The hypothesis to be tested was that the heavy coating of solvent on the slide—particularly around the muzzle—of the incident weapon would have shown signs of disruption from a combination of the muzzle blast and the cycling of the action upon discharge. Secondarily, it was believed that upon discharge, solvent residue would likely be deposited on the clothing around the entry hole (no such residue had been found on the victim’s clothing). The two weapons were sprayed with Break-Free CLP to simulate the appearance of the incident weapon as photographed at the crime scene. Accompanying Image 3 shows the Glock test weapon just prior to discharge.

The crime lab had done distance testing, based upon gunpowder deposition on the victim’s clothing, and determined that the muzzle to target distance was between 3 and 6 inches. Accordingly, the pistols utilized for this testing were fired from a muzzle-to-target distance of approximately 4.5 inches. The target medium used was craft paper, a white, synthetic material typically used by this writer for distance determination testing.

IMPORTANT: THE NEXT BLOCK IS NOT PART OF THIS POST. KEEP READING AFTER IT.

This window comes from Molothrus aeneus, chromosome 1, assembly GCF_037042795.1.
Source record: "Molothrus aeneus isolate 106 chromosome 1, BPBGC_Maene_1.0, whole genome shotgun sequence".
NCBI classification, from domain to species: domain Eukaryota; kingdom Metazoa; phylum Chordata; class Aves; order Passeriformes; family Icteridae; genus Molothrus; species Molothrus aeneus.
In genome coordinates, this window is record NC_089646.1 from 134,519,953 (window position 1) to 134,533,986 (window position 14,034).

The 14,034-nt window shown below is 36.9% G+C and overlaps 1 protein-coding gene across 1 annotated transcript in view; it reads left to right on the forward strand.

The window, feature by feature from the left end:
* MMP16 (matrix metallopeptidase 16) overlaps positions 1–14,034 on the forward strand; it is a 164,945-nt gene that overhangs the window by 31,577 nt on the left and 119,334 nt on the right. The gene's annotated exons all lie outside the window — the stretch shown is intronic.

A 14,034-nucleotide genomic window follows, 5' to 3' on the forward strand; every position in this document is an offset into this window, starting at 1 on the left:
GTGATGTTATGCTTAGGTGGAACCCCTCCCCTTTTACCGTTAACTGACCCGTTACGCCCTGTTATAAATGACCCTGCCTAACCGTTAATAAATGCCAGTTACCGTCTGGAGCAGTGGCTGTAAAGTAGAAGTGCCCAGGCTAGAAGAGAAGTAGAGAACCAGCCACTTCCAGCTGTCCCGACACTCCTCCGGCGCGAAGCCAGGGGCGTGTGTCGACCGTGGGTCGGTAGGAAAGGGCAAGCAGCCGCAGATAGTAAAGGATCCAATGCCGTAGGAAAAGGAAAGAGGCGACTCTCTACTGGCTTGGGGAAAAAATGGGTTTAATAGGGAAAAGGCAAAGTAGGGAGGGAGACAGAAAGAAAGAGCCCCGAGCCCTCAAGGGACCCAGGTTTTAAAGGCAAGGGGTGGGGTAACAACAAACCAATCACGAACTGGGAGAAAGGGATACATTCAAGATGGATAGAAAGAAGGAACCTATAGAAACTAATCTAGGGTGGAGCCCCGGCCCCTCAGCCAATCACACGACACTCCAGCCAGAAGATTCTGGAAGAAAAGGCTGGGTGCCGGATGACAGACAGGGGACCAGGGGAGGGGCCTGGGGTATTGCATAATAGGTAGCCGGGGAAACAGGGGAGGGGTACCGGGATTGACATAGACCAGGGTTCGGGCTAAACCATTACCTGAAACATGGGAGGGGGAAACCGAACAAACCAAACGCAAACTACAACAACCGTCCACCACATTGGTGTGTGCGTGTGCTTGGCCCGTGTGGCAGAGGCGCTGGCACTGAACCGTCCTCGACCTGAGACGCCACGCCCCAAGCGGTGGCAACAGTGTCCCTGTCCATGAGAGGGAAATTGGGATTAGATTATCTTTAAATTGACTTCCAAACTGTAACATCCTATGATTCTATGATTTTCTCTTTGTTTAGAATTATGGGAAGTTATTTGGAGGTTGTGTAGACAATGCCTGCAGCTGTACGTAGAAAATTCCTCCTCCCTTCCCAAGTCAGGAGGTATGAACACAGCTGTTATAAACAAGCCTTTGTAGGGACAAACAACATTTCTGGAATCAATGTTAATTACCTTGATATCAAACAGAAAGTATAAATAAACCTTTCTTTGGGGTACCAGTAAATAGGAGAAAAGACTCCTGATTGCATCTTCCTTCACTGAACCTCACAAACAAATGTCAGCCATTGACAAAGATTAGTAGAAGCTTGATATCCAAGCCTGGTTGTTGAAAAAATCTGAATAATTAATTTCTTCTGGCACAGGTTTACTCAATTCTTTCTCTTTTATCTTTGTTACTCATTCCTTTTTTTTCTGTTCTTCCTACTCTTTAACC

The test firing of both pistols produced similar results: there was obvious deposition of solvent droplets over the surfaces of the pistols and on the craft-paper targets. Repeated shots under similar conditions produced similar results. These results are illustrated in Images 4 through 6.


The absence of similar visible solvent droplets on the incident weapon and the victim’s clothing, along with the lack of evidence of handling and the absence of solvent residue on the victim’s hands, is inconsistent with the solvent having been present prior to discharge. This is indicative of the Break-Free CLP having been applied after the weapon was discharged.

About the Author

Edward E. Hueske is the Criminalistics Program Coordinator with the Department of Criminal Justice at the University of North Texas. He can be reached at: This e-mail address is being protected from spam bots, you need JavaScript enabled to view it

"An Unusual Indicator of Scene-Staging," written by Edward E. Hueske
September-October 2010 (Volume 8, Number 5)
Evidence Technology Magazine